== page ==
Recently, I became aware of the love-making technique called Karezza. The word is Italian for caress. Karezza is defined as a “spiritual way of having sex.” It’s not new age-y even though it sounds like it.
With Karezza, neither partner has sex with the intent to achieve orgasm. There is no happy ending. It’s described as the “gentle way of sexual intercourse” without having those messy ejaculations. (Bonus: no wet spots) Otherwise known as blue balls.
The concept was created in 1896 by some Victorian spinster. She probably came up with the idea ’cause back then sex was seen as dirty, and not something to be enjoyed. This could be a way to “clean” it up, make it non-sex and non-fun.
But isn’t this what women experience on a regular basis? Not getting enough orgasms? Is this just a clever way to keep women from bitching about not getting the Big O? When your partner isn’t pulling his weight in the lovemaking department he always can claim he was “doing the Karezza.”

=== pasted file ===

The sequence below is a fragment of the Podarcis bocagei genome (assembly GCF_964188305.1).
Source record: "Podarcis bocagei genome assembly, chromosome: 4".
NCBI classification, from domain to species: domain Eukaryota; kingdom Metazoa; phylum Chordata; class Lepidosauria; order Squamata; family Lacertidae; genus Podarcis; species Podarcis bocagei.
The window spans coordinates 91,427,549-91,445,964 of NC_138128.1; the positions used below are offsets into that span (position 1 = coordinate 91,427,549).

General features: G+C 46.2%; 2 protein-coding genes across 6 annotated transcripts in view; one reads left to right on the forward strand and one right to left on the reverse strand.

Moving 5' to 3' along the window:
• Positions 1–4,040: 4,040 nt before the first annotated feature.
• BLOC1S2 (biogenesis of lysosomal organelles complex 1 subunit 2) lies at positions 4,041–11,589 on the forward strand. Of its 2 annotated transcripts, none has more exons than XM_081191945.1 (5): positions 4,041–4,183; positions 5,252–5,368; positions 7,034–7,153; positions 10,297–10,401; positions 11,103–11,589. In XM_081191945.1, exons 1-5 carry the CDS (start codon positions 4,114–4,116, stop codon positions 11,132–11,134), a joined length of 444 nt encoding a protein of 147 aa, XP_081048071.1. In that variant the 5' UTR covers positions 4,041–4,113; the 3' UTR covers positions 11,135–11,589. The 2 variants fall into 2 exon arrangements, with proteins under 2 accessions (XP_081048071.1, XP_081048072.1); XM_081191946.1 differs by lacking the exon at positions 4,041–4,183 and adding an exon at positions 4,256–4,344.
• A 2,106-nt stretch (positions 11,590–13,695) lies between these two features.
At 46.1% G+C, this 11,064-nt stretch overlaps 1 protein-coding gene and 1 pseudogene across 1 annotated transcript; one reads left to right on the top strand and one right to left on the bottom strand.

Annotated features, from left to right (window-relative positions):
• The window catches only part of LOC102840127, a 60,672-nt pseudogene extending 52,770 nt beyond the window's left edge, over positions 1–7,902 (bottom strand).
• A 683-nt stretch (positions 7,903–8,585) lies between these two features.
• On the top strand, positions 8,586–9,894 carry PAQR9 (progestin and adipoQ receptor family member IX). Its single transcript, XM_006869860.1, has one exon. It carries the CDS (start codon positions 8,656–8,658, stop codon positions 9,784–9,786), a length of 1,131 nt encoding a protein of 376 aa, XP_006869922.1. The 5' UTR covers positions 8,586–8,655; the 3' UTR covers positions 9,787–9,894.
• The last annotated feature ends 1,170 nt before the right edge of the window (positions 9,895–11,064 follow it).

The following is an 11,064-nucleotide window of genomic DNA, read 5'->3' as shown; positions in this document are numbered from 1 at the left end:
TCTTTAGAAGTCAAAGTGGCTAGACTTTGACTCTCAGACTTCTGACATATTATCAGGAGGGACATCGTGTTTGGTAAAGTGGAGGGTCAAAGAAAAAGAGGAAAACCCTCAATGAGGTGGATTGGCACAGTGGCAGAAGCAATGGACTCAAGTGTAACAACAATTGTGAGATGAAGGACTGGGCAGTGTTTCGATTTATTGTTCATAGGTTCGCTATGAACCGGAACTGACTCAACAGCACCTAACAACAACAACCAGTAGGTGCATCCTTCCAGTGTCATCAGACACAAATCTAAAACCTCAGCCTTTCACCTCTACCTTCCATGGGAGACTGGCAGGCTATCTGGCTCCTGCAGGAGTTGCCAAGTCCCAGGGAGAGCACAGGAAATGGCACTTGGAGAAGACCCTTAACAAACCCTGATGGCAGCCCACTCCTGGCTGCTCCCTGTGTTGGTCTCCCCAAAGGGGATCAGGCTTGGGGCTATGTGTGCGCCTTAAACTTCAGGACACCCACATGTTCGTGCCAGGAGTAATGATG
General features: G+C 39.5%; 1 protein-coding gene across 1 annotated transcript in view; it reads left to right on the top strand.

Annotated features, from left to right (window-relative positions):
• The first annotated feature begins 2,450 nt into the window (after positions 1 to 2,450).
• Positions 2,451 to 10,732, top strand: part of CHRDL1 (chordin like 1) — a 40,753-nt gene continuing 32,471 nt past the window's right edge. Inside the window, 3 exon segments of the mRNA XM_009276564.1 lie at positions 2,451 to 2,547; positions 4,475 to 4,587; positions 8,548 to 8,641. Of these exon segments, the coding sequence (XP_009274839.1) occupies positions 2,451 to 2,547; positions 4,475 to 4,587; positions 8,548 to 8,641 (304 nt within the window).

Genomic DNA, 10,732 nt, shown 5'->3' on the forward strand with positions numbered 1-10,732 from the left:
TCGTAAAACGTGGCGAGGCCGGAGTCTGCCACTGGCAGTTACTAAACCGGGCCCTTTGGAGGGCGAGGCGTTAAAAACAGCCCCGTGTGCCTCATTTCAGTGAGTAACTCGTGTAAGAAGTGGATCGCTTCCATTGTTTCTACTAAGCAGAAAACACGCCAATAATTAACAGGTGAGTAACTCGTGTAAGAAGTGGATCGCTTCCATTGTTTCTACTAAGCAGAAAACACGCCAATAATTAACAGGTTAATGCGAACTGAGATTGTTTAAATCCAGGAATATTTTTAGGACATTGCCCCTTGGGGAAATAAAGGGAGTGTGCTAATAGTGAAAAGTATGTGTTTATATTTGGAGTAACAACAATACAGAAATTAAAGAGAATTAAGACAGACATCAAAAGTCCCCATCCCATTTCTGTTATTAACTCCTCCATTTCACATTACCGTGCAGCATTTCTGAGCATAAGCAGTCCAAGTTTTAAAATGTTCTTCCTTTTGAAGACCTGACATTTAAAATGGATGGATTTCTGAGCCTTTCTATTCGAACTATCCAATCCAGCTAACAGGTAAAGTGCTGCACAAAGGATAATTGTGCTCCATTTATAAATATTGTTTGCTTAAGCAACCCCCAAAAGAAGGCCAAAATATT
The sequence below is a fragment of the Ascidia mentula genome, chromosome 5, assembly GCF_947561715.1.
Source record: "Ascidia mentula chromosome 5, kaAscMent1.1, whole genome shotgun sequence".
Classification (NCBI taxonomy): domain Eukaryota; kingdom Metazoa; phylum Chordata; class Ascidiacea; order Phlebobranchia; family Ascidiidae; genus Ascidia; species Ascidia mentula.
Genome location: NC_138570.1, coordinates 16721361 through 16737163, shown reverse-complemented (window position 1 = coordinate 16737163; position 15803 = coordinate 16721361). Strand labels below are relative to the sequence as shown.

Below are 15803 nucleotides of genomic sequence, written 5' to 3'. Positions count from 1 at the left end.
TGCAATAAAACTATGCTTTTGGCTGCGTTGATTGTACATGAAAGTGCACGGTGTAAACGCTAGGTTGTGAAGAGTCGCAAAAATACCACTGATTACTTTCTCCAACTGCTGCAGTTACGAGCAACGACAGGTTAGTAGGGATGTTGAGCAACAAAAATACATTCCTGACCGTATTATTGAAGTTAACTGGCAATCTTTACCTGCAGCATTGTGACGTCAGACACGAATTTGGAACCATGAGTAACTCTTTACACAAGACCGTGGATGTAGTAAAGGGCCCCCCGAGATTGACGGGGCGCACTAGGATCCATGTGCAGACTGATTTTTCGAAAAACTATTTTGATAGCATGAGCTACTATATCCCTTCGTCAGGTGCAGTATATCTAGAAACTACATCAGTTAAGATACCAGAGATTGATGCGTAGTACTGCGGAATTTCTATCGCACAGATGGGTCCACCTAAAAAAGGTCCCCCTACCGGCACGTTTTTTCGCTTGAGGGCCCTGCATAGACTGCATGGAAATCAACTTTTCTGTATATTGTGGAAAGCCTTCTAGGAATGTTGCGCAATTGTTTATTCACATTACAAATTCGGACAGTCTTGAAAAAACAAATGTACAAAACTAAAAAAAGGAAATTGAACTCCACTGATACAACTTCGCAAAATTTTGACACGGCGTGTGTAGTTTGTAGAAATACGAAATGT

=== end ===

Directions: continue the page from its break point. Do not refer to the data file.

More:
Here are some guidelines for achieving a non-happy finish:
- Smiling, with eye contact
- Gazing into each others eyes for several moments
- Synchronised breathing
- Holding, or spooning, each other in stillness for at least twenty minutes to a half-hour
- Wordless sounds of contentment and pleasure
- Stroking, hugging and massaging with intent to comfort, rather than gain something
- Gently placing your palm over your lover’s genitals with intent to comfort
“Karezza is effortless” describes one male practitioner of it. “All I did was to remain nearly still while engaged in sex and breathed slow, deep breaths. I did nothing else. Anyone could do Karezza.”
Uhm, yeah, cause all you’re doing is laying there breathing. This is what Hugh Hefner does in the sack.
One female practitioner said of Kareeza: “With or without clothes, it feels more like two dolphins frolicking.”
“Karezza heals and beautifies” proclaims one website about it, as if magical things happen when you take most of your clothes off while groping someone’s crotch. With Karezza, strip clubs are the new hospitals.
Now that you know about this exciting technique, dear readers: Go forth and spoon!